Dr. Fred Mayo, CHE, CHT, provides instructors insight on grading online papers and when and how to give feedback to keep students motivated and instruction effective.
By Dr. Fred Mayo, CHE, CHT
Last month, we discussed a range of strategies for improving online teaching including communicating a great deal, providing a range of activities and keeping good records. This month, we will talk about a more difficult process – reading and commenting on papers – and ways to make the tasks easier and more effective.
A common mistake many of us make in online teaching is the limited information we provide students about assignments. Since there is no classroom time to chat about or answer question about assignments, we need to explain more fully the purposes of assignments. We should discuss the structure of reports, papers, or projects and the way that they will be evaluated. In onsite teaching, we may list projects and paper assignments in the syllabus, but few of us provide details about the role of the assignment in helping students use what they have learned in the course or show the information they have acquired. In an online course, when communication is often by email, more information in the syllabus or various handouts helps students understand their assignments. Try providing more information and see what a difference it can make.
Evaluative Criteria and Rubrics
Explaining the criteria that you will use to evaluate papers helps students know how their work will be assessed and encourages them to work more effectively. Many years ago, faculty members did not explain how they would evaluate papers since it was assumed that everyone would know; however, this lack of criteria allowed wide latitude in how papers were evaluated and often encouraged subjectivity in grading. Currently, the focus on listing evaluative criteria help students understand what will be evaluated and how.
Examples of general criteria often used to evaluate papers include:
- Focus and clarity
- Logic of the argument
- Effective use of evidence
- Support for your statements
- Level of insights about the topic of the paper
- Lack of grammatical and spelling errors
- Accuracy in citing sources
Beyond listing the criteria that you will use to evaluate the paper, it is helpful to indicate the rubric, the level of accomplishment of each criteria that is associated with a particular letter grade such as B -, B, or B +. If you can explain what level of clarity and focus would merit a B – compared to a B, compared to the level that would merit a B +, then you have communicated what you are looking for in your students’ papers. This will help them recognize the level of accomplishment they need to aim for and achieve.
It helps in grading and it helps in the discussion students often initiate about why they got a particular grade. In my experience, the more explicit I have been about evaluative criteria and rubrics, the less students attempt to negotiate a grade after they received the paper. See what happens if you explain the criteria and give the students grading rubrics.
Short Hand Markings or Codes
One way to make things easier on you and your students involves developing a list or common phrases or sentences and developing codes or abbreviations for them. Since many times we make similar comments having a form of shorthand saves time and typing as well as the need to review and correct typing errors.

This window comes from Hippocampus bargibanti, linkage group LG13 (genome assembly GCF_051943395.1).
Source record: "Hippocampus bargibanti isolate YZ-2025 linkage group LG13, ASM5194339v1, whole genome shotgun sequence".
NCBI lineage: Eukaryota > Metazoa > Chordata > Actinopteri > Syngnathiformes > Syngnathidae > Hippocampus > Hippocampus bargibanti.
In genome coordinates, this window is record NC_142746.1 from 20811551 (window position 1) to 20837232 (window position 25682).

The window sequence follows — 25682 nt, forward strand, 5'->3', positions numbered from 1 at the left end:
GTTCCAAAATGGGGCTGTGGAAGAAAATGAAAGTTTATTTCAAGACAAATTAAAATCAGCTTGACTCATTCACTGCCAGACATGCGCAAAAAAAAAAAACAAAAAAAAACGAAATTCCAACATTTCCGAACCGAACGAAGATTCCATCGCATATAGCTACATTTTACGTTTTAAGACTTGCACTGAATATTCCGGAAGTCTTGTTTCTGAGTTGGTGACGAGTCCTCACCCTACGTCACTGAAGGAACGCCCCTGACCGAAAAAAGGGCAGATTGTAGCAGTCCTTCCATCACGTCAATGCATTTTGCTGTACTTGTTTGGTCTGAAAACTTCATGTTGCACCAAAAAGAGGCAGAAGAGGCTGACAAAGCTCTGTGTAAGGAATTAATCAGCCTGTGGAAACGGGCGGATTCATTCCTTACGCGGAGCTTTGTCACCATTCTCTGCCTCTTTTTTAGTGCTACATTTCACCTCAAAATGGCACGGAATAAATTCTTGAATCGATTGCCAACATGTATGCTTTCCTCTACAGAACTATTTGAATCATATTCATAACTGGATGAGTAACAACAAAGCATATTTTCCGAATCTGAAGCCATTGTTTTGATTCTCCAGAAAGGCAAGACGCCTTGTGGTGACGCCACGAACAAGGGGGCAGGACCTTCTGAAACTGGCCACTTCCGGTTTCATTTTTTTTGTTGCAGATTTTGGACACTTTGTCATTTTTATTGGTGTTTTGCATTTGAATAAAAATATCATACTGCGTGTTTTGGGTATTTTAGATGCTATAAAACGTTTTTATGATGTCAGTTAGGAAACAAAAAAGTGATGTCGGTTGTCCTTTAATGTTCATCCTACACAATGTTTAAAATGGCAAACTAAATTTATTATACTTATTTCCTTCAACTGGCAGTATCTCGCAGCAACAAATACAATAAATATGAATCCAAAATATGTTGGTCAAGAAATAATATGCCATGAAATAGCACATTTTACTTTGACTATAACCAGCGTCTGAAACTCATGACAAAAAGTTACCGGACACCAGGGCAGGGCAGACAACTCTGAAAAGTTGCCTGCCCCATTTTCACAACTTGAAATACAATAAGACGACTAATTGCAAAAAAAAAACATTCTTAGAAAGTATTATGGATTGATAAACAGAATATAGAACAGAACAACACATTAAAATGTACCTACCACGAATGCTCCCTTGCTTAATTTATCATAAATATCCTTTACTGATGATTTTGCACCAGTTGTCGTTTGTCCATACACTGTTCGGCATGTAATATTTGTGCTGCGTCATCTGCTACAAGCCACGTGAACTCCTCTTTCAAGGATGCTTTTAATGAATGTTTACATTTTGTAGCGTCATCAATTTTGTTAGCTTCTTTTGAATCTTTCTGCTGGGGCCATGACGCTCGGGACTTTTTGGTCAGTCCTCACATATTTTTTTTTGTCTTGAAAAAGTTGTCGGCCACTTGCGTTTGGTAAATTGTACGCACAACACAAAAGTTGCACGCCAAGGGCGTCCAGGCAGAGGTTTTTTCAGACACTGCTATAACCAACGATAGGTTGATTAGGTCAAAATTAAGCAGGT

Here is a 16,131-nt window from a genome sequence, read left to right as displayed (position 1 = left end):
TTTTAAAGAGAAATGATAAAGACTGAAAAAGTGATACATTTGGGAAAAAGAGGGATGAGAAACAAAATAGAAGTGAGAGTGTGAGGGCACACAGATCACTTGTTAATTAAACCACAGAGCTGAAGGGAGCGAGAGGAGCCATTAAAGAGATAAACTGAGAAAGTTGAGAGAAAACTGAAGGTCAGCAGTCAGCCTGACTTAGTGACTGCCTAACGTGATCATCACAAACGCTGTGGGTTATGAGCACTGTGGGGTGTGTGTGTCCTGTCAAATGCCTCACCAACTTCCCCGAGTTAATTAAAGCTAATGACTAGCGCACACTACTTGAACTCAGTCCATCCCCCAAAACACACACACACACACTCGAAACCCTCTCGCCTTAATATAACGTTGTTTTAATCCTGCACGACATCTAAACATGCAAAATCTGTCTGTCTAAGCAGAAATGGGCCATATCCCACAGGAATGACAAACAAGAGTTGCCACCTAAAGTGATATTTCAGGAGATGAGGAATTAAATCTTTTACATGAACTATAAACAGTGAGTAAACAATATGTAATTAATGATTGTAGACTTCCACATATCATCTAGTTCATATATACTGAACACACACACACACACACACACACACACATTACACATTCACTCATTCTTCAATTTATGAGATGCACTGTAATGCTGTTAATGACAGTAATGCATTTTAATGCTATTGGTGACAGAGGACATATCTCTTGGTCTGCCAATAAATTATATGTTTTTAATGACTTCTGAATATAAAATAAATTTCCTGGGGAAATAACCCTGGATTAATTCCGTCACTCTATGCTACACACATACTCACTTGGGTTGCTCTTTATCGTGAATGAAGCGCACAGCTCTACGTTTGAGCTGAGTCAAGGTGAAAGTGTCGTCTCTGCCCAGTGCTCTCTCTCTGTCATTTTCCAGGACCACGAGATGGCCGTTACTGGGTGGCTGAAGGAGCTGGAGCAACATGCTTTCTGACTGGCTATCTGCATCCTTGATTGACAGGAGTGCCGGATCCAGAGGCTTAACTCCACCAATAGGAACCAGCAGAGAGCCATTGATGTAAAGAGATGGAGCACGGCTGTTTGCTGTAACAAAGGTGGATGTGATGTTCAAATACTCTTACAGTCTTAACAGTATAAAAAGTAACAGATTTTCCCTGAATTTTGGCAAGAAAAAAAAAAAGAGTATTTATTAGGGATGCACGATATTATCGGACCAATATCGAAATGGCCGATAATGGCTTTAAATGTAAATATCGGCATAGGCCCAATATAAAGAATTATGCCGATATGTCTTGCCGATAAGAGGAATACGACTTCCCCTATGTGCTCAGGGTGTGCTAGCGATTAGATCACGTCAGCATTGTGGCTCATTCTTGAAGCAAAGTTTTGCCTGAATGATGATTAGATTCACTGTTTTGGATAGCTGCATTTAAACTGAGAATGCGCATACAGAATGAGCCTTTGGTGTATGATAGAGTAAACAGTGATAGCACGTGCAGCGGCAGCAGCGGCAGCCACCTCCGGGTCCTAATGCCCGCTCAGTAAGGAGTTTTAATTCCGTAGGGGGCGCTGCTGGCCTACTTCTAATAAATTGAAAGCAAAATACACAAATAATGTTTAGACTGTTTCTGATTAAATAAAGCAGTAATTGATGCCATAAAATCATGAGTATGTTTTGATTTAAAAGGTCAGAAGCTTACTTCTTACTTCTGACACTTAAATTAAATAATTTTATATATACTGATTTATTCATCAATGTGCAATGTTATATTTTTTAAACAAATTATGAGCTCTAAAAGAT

Some common abbreviations you might use include:
- AWK – awkward; the phrase or sentence is awkward and needs to be revised for clarity
- NS – not a complete thought or a complete sentence
- GE – grammatical error; there is a grammatical error in this phrase or sentence
- SP – spelling error; there is a spelling error in the phrase or sentence
- D – diction; the word chosen is not appropriate or not the best one to use here
- C – citation is missing; the paper needs to provide a source for the statement
- ILL – illogical; the phrase, sentence or paragraph has no clear logic
You may want to develop your own shorthand terms that work for the course you are teaching. But, remember if you use them, try to make them easy to remember and provide a complete explanation of the codes for the students. Also, post that explanation in your classroom management system so students can find it when they read your comments.
When students work alone in online courses, there is little peer support and classroom feedback – even in online courses that use synchronous discussions. That situation increases the importance of providing compliments to students who have worked hard on papers and projects. It does not mean you should praise them when they have done poor work. Compliment them honestly on parts of the paper that you thought were well done. It could be praise for the topic; compliments on tackling a complex issue or an important topic; recognition of the scope of what they undertook to investigate; or praise for their creative approach or the quality of the logical argument. Whatever you can say honestly, make a comment since they help to keep students motivated and excited about learning.
Try these suggestions and see if they make a difference. If you have comments, feel free to send them to me and I will discuss them next month when we will focus on other strategies for evaluating papers and written projects.
Dr. Fred Mayo, CHE, CHT, is retired as a clinical professor of hotel and tourism management at New York University. As principal of Mayo Consulting Services, he continues to teach around the globe and is a regular presenter at CAFÉ events nationwide.